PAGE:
Through our government, we tell traditional married couples: "Good for you, you're going to start a family and have kids. Intact nuclear families make communities better."

It would be awkward for me to say that to a married couple myself, even if I knew them personally.

So too, through our government, should we be able to say "Get a job, you lazy bum!" I'd never say that to anyone in person--not even to a visibly drunk homeless guy pestering me for change! I know, because it's happened.

But I sure hope that that's effectively what my country's welfare laws say, where appropriate.

Jeff writes:

NZ, you must have a much more reserved family.

Holiday gatherings amongst my family often involve asking: when are you going to get a job, when are you getting married, when are you going to have children.

The first question to those either still in school or not in a sufficiently permanent/suitable employ. The second to those in relationships and the third to those married without children.

I'd never ask any of these questions of a stranger, but I think the sentiments are often strongly expressed to friends and family (at least depending on the culture).

Bryan, I believe there is a lot of conflation going on. I think people, especially normal human beings, do not see much difference between the truths you tell as a writer, and what you "ought to" say in a social situation. For instance, many do not see much difference between a writer's frankness and that of a drunkard. This is not much different from people seeing an ideological disagreement as a sign of personal conflict. I think they also confuse the question, "Is this true?" with "Does this sound nice?"

NZ writes:


Family and close friends are an obvious exception to how normally reserved most people are.

As you said, you'd never ask those questions of a stranger. Most people wouldn't. I'm guessing most of us probably wouldn't ask those questions of coworkers or casual acquaintances either.

My big point was that one of the features of government is that it can make these judgmental statements for us, in a very general impersonal way, plus government can put some teeth behind the statements:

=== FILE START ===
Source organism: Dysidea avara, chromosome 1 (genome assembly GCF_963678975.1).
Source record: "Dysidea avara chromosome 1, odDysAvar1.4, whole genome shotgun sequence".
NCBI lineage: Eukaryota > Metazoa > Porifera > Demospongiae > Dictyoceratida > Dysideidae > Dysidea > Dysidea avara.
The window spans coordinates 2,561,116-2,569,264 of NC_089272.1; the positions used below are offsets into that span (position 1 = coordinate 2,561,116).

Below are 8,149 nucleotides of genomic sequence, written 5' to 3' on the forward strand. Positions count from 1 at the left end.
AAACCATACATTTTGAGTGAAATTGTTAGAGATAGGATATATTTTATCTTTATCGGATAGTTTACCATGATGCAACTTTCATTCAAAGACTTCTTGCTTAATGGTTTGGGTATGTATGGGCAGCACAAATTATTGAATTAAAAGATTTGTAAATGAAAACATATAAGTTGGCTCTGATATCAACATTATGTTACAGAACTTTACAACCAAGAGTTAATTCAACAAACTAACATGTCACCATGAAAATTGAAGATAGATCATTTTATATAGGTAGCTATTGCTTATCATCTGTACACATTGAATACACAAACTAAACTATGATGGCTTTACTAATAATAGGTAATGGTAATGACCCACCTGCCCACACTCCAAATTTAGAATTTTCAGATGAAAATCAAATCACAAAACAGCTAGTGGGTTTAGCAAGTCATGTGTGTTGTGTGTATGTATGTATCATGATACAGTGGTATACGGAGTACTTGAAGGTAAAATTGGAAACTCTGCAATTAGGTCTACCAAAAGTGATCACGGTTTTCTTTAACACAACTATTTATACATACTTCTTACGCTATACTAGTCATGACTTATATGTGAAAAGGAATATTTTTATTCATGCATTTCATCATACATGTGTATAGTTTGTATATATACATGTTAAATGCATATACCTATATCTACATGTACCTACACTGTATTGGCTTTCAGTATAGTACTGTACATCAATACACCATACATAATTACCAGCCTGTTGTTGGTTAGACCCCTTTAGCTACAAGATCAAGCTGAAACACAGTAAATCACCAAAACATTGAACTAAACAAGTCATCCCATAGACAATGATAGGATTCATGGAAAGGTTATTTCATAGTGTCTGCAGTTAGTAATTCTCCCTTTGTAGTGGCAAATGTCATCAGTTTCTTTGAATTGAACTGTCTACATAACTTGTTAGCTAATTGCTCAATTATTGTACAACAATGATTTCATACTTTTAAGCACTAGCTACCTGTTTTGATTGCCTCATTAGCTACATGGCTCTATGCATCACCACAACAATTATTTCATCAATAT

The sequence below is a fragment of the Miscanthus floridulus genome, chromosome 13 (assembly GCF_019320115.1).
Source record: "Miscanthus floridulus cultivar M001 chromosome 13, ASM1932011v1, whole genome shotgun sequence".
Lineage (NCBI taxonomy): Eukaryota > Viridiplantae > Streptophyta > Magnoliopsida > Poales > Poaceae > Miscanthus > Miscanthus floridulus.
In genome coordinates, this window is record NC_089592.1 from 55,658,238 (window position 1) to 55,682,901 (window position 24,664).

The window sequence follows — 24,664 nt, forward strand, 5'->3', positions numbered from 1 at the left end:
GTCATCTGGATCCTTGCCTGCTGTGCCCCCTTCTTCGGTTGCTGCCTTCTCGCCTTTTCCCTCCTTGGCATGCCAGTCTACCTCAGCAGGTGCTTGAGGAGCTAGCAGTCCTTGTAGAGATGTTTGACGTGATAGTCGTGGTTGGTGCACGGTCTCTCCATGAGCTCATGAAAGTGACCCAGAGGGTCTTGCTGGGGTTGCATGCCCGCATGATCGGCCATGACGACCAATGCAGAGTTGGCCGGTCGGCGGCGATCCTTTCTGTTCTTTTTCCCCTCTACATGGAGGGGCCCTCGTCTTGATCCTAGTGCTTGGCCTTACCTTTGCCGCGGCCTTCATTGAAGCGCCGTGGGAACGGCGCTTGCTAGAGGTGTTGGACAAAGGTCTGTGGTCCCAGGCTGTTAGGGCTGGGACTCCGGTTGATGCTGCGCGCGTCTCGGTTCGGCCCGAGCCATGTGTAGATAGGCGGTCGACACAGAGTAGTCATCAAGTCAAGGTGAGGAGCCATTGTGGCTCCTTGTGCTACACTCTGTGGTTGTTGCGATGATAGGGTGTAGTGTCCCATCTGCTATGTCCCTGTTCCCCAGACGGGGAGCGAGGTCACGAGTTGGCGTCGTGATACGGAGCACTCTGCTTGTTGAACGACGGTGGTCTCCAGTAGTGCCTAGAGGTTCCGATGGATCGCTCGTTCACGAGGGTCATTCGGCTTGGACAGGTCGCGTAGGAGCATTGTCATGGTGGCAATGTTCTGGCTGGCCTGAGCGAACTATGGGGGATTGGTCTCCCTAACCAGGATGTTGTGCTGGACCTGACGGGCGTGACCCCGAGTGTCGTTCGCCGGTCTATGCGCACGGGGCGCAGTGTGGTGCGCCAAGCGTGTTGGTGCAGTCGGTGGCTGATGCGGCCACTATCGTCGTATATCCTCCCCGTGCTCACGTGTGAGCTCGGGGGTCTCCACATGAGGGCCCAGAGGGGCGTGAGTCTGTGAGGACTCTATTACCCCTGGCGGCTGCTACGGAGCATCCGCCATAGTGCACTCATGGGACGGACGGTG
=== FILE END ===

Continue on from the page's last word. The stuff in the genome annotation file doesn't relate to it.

Rather than just "Good for you for getting married," government can add "and here are some financial and legal benefits to help you in your family formation."

Rather than just "Get a job, you lazy bum!" government can add "I'm gonna make you take a piss test before you get any handouts from me."

Greg Jaxon writes:

Hand-wringing over this issue does not excuse the collectivist nature of the statement. Considering that no economic actions are ever taken "as a group", it isn't even clear what kind of economics is being preached here.

MikeDC writes:

This is a really simple question to answer. Etiquette requires we not deliver harsh truths to people who don't want to hear them.

However, it does not require we go to great expense to shape the world to mask those truths. Which is what we routinely do with government action.

I have a cousin with a variety of severe and unusual medical problems that require expensive drugs. She's also a stereotypical "flaming liberal" who thinks drug companies are going to kill her because, in search of high profits, drug companies and insurers charge "too much" for the medicines she needs. She thinks a government run system would be great for her.

The truth as I see it is (wholly) government run systems don't usually result in the creation of exotic and rarely used drugs with limited application. Rare conditions are researched less. Most likely, she'd be dead already.

Am I going to say this? Of course not. But it's also folly to indulge the conceits of the fat, drunk, and unlucky with policies that are counterproductive to everyone.